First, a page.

Offseason fix

Good news, sports fans. There's no need to put your recliner and the TV remote in mothballs just yet. Football season begins this weekend. Sure, the Super Bowl hoopla was only a few days ago. Some <!--Default For Tampa Bay is to ignore-->Tampa Bay fans are probably still celebrating. And yes, the Pro Bowl has yet to be played. But there's much more to come. Arena Football is here.

What's Arena Ball? Think football, but faster. It's played indoors. There's a smaller field. 20 active players are on the roster, and most of them play both offense and defense. Only the kicker, the quarterback, the kick returner and two defensive specialists get a break and are not out there all of the time.

The pace of the game is quick and high scores are the key. With a field just 85' wide and 50 yards long, it doesn't take long for that first touchdown to be on the board. Last year the Chicago Rush won some games by a score of 71-59,70-62 and 74-68 on the road to a semifinal playoff. As an added bonus, Arena teams have cheerleaders. The 19 member squad known as the Adrenaline Rush will be at all home games.

But are there any Bears? Yes, as a matter of fact, there are. Chicago's Arena team has two Halas Hall alumni, OL/DL James Baron and DS Cedric Walker. Baron was a member of the Bears practice squad during the late 1990s before signing with AFL's Nashville Kats. The rush acquired him as a free agent in November of 2001. Baron was named AFL Lineman of the Year in 1998 and 2001 and was the league's defensive Player of the Year in 1999.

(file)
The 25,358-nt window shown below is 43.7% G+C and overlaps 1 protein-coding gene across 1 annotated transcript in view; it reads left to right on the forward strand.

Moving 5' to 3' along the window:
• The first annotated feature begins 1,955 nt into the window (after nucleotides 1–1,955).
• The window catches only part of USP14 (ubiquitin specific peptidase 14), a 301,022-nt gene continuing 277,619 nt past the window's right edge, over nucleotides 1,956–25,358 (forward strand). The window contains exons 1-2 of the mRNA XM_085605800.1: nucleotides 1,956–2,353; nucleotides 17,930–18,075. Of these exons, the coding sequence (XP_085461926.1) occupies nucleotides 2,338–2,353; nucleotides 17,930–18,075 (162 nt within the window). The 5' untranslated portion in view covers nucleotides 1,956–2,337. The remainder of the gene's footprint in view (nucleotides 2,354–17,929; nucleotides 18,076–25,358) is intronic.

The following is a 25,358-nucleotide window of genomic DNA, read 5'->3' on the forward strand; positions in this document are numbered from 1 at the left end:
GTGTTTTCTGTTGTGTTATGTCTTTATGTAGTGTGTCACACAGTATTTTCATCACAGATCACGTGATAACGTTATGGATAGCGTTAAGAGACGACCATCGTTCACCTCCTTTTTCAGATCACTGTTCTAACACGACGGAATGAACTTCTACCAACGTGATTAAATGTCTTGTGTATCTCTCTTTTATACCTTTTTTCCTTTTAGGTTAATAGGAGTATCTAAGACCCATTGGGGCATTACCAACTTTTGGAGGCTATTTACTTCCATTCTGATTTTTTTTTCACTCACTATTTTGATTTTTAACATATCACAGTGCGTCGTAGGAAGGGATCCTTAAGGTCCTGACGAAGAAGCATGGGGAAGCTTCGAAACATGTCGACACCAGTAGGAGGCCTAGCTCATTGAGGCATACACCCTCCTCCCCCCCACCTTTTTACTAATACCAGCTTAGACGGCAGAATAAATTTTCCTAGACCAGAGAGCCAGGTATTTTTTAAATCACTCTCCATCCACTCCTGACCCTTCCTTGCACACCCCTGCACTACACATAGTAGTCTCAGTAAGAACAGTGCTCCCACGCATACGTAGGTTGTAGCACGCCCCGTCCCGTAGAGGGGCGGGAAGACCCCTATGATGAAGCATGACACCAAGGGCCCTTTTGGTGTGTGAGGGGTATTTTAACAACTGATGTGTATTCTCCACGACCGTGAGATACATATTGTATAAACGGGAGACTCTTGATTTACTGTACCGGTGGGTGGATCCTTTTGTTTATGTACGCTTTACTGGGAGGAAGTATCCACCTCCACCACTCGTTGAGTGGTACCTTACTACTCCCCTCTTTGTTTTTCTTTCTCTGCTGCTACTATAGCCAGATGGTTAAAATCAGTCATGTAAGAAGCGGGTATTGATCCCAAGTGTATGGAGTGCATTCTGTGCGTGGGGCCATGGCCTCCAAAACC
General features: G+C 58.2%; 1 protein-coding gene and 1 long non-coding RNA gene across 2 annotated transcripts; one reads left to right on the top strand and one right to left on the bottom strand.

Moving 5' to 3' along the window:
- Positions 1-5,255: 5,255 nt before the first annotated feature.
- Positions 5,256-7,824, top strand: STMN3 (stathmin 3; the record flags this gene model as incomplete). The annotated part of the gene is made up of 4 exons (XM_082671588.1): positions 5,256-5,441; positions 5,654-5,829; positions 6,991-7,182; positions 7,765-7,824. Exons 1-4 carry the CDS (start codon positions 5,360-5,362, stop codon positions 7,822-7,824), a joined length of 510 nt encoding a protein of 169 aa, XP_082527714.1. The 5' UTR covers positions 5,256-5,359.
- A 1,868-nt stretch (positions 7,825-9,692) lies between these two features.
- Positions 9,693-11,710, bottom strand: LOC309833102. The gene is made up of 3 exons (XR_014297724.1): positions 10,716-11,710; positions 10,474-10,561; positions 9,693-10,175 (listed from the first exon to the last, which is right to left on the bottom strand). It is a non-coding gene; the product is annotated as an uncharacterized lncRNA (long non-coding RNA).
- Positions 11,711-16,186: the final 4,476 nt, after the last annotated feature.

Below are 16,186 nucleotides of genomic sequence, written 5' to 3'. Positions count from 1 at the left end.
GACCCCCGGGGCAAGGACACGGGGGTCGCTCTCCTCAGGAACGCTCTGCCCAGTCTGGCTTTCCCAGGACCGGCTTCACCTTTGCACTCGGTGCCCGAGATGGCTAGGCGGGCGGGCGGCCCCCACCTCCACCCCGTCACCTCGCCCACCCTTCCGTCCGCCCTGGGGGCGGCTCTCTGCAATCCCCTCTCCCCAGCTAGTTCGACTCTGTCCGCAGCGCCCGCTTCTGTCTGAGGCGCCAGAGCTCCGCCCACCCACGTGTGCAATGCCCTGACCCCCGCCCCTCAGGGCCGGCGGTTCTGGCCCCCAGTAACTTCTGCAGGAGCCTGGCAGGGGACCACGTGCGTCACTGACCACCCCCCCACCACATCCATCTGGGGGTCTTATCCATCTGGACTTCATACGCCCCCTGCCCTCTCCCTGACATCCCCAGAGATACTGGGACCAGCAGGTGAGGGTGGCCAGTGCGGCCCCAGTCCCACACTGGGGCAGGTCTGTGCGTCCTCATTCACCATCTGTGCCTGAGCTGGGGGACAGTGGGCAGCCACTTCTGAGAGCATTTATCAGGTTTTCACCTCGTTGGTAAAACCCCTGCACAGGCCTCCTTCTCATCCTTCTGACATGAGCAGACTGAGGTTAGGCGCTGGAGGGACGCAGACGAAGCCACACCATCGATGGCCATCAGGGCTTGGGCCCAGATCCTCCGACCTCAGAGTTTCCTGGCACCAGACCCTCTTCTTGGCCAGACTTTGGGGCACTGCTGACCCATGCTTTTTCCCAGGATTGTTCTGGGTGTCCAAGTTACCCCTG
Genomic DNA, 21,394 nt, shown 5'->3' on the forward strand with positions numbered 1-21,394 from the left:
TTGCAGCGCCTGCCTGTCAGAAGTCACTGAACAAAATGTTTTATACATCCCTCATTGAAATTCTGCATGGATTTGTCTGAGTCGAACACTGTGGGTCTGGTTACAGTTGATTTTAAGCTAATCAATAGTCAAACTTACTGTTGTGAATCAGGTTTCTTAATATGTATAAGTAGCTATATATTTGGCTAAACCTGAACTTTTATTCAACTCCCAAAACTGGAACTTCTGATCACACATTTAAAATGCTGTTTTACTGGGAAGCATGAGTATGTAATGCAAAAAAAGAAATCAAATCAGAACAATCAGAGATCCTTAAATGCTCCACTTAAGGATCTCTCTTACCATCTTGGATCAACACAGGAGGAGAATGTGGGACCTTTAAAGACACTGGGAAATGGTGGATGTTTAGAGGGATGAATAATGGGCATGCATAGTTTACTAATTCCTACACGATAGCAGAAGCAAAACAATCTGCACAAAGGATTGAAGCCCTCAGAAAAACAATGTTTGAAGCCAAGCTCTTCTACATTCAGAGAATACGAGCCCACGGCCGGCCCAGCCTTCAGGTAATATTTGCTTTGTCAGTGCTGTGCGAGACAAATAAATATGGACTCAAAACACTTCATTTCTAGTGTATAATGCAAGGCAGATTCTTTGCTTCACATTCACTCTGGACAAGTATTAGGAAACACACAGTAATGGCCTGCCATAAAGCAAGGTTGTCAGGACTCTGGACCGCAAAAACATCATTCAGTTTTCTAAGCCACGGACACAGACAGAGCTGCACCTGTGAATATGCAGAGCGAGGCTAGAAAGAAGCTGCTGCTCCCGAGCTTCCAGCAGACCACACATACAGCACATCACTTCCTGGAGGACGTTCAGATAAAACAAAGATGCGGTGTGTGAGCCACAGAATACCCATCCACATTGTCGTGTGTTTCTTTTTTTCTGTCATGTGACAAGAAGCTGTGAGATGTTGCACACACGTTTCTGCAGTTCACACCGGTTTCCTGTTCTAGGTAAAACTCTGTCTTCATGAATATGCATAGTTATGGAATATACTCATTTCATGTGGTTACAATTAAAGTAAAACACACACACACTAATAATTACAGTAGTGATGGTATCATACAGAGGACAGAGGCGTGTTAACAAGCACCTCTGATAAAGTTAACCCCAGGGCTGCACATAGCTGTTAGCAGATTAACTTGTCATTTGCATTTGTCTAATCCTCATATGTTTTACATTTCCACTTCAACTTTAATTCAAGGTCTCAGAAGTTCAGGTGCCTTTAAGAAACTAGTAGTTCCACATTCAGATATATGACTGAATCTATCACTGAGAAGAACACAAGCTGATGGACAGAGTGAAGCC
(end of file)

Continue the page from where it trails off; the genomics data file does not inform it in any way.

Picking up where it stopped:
Walker practiced with the Bears in Platteville's training camp both in 1994 and 1995 before signing with the Orlando Predators. After playing for the Predators and later for the Charlotte Rage, Walker signed with the championship Arizona Rattlers in 1997.He remained there until moving to the Rush in July of 2001. Walker has led the AFL twice in tackles with 93 in 1997 and 98 in 2002.

So what do these former Bears think of life in the AFL?

"I love it," Baron said. "I like the pace and I enjoy the game. Because the crowd is so close to the field, there is a completely different energy going on. When the hometown fans start screaming, it really tends to get you going.

"It's a great way of life. I'm having a lot of fun," Walker adds. "I think that the original idea many people had about the AFL is that it would never measure up to the quality of play in the NFL. Honestly, it's a completely different thing out there. Yes, you are in a football uniform but the pace makes it much more like basketball than like NFL football. It's exciting for the players, and it is definitely catching on with the fans. Our crowds are increasing with every game."

This year, fan familiarity with the AFL and its players will be helped to a great extent by a new contract that the League has signed with NBC Television. NBC will broadcast regional contests during the season. The League has moved its kickoff date to early February from the traditional April start to accommodate broadcast schedules and to lure fans into indoor arenas during inclement weather.

"This interest by NBC is probably one of the most exciting things ever to happen to our league," said Rush public relations representative Mike Alazamora. "It should help to build our fan base for both home and away games. We feel that we can offer a high quality product that all football fans will really enjoy."

All Chicago Rush home games will be played at Allstate Arena in Rosemont from February 2-May 19. To check it out, log on to for a complete schedule and for ticket availability.

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